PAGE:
While traveling through the French countryside with my husband years ago, I marveled at the number of sprawling farms.  The animals roamed in green pastures, enjoying the warm sunshine on their backs.  While chatting with our server at a Parisian restaurant one night, he was more than a little perturbed when I asked if their meat came from a local or commercial provider.  "Que ce que c'est?  A commercial farm?  Non!"  That night, I enjoyed a fabulous duck confit.  It was divine.  The decade of meat deprivation had ended in a most delicious way.  No guilt, but a very full tummy!  We ate like kings and never felt healthier!


Food in France


Once we were back in "The States", we tried desperately to recreate our culinary adventures from Europe.  It was next-to-impossible!  Why?  Why?  Why is it so difficult to just find real food around here?  Even our wine has unnecessary additives.  Tragic!  Why is it so hard to just drive to the closest market and support a local farmer?  Why is it so expensive to try to provide pasture-raised, non-GMO food for our families?  Why are all of our animals stuffed into giant prisons of cement and steel?  I fell back into my vegetarian ways, enjoying the occasional meat when I could come across something that didn't threaten my principles.


Then, things started to change.  People started to become interested in where their food came from.  And, why shouldn't they?!  There has been a surge of popularity toward supporting the local farmer and consuming real food.  Truthfully, isn't is just common sense?  It's just the way things used to be, before animals had to be pumped with antibiotics since they were forced to live in each others filth.  Passionate farmers are turning the tides across our country!  I am so grateful to have come across a real gem here in Indiana, Tyner Pond Farm!  Local, pasture-raised, non-GMO food!  GMOs are bad news folks!  Read more about them here.  My carnivore conversion is complete!  My principles and beliefs have not changed, now I just have access to food that doesn't challenge my beliefs. Tyner Pond Farm is a "happy place".  Pigs playing in the mud, baby calves alongside their mothers, everything just as it should be. I can purchase meat products and feel good about the farm I am supporting and pleased that the animals live in the sunshine.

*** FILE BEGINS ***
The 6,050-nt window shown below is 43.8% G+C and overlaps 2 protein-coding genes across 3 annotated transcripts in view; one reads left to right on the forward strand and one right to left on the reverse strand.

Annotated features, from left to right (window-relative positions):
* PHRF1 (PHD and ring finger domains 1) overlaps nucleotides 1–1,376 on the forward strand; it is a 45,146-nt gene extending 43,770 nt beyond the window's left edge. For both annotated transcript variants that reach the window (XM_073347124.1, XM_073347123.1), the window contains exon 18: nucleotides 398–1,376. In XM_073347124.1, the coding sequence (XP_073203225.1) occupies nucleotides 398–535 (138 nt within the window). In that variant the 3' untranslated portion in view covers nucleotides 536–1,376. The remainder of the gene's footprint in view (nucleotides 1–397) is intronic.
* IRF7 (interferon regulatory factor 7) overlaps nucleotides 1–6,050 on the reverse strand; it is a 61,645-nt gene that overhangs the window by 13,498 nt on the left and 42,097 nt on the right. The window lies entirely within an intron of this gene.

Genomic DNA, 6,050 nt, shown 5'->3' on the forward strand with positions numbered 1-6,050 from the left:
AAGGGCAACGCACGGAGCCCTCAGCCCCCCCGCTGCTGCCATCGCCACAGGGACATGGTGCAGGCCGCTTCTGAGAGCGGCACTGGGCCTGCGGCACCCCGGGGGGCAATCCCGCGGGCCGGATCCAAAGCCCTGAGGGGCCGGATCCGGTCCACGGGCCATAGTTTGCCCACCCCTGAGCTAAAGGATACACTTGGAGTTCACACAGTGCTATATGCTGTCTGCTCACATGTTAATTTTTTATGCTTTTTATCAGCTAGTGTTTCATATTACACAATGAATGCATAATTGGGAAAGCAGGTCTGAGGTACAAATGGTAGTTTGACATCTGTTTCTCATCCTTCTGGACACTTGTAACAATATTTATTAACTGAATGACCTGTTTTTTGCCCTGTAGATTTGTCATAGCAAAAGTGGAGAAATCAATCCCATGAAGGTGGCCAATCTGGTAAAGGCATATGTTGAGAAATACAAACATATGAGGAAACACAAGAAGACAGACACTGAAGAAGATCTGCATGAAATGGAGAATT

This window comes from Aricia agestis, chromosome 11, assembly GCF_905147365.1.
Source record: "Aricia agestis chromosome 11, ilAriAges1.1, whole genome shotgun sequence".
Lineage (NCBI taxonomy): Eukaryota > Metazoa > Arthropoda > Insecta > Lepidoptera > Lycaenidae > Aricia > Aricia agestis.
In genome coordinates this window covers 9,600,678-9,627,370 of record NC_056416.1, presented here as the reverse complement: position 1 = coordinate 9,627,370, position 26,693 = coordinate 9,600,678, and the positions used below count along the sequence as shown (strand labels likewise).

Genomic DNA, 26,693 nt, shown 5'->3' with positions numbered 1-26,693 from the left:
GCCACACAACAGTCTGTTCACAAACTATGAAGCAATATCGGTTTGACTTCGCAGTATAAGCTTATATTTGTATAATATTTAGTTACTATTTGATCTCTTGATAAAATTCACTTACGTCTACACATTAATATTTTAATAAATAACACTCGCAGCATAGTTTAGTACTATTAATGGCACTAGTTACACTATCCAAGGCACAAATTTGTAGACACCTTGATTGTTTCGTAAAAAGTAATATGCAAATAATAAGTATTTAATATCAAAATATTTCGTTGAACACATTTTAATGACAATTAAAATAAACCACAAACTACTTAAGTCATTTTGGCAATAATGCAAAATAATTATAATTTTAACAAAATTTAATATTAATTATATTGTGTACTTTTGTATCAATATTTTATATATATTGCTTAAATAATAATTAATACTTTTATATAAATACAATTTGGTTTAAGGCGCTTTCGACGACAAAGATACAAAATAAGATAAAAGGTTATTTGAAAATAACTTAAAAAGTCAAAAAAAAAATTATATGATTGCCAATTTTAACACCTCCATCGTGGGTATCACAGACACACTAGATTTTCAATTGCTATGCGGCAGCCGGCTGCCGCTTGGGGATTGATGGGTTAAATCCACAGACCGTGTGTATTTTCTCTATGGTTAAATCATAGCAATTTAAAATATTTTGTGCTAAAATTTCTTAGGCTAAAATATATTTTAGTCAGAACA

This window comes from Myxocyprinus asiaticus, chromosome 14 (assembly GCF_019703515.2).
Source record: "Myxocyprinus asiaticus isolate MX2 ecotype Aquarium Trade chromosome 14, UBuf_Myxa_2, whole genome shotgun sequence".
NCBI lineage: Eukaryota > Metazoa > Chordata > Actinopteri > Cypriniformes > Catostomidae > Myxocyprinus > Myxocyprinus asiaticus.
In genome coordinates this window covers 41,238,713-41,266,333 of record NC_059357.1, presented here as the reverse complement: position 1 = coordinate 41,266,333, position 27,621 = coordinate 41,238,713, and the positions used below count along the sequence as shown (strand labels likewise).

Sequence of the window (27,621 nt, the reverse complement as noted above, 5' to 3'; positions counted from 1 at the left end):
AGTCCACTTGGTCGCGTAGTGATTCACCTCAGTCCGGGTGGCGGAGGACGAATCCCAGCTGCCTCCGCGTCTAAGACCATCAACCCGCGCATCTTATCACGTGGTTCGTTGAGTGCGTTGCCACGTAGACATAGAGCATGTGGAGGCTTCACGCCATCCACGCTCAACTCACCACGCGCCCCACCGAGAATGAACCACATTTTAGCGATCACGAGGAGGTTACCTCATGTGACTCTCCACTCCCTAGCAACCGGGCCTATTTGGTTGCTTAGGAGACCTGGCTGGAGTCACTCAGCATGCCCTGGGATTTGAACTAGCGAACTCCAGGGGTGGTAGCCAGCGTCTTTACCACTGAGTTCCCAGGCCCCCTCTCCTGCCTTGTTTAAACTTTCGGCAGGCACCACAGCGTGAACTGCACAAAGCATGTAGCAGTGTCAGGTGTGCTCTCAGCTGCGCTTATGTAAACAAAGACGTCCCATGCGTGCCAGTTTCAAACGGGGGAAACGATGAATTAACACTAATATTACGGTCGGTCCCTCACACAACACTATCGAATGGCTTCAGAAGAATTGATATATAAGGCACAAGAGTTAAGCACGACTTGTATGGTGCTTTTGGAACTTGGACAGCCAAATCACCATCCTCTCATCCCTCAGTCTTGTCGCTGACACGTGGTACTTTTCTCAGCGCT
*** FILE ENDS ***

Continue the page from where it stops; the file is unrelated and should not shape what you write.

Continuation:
It's been a long time since I first actually enjoyed eating meat in France, and I am now trying to teach my own little carnivores about the importance of where their food comes from.  I love them with all my heart, and just like every parent, I want to fill their little tummies with the most nutritious food I can.  Sure, they have the occasional Happy Meal, that's okay.  The impact I want to make on them is more of a lifestyle choice, a belief, a desire to take care of their bodies, and respect the animals they consume.  And if I see one of them trying to catch house flies with a Ziploc, I have to say, my heart will swell with pride.


Check back soon for a very honest interview with these two little fellows and hear what they think a "real" farm looks like and their views on the commercial food industry here in America...


Boys at the Farm



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Paleo Sweet and Sour Meatballs (gluten-free, grain-free, dairy-free, nut-free)


About three years ago, after the birth of my daughter, I began experiencing pain all over my body that couldn't be explained or alleviated.  Because I had been diagnosed with Crohn's disease six years earlier, my doctors felt I was suffering a secondary onset of fibromyalgia.  With my Crohn's symptoms worsening, immunosuppressant therapy was on the horizon.  The possible side effects of suppressing my immune system terrified me, so I began researching.  That's when I discovered the Paleo way of eating.  Named after the Paleolithic Period, it takes us back to the time of hunters and gatherers.  Eschewing all processed sugars, artificial ingredients, gluten containing grains, and industrially produced oils turned out to be exactly what my body needed to quickly put my symptoms into remission.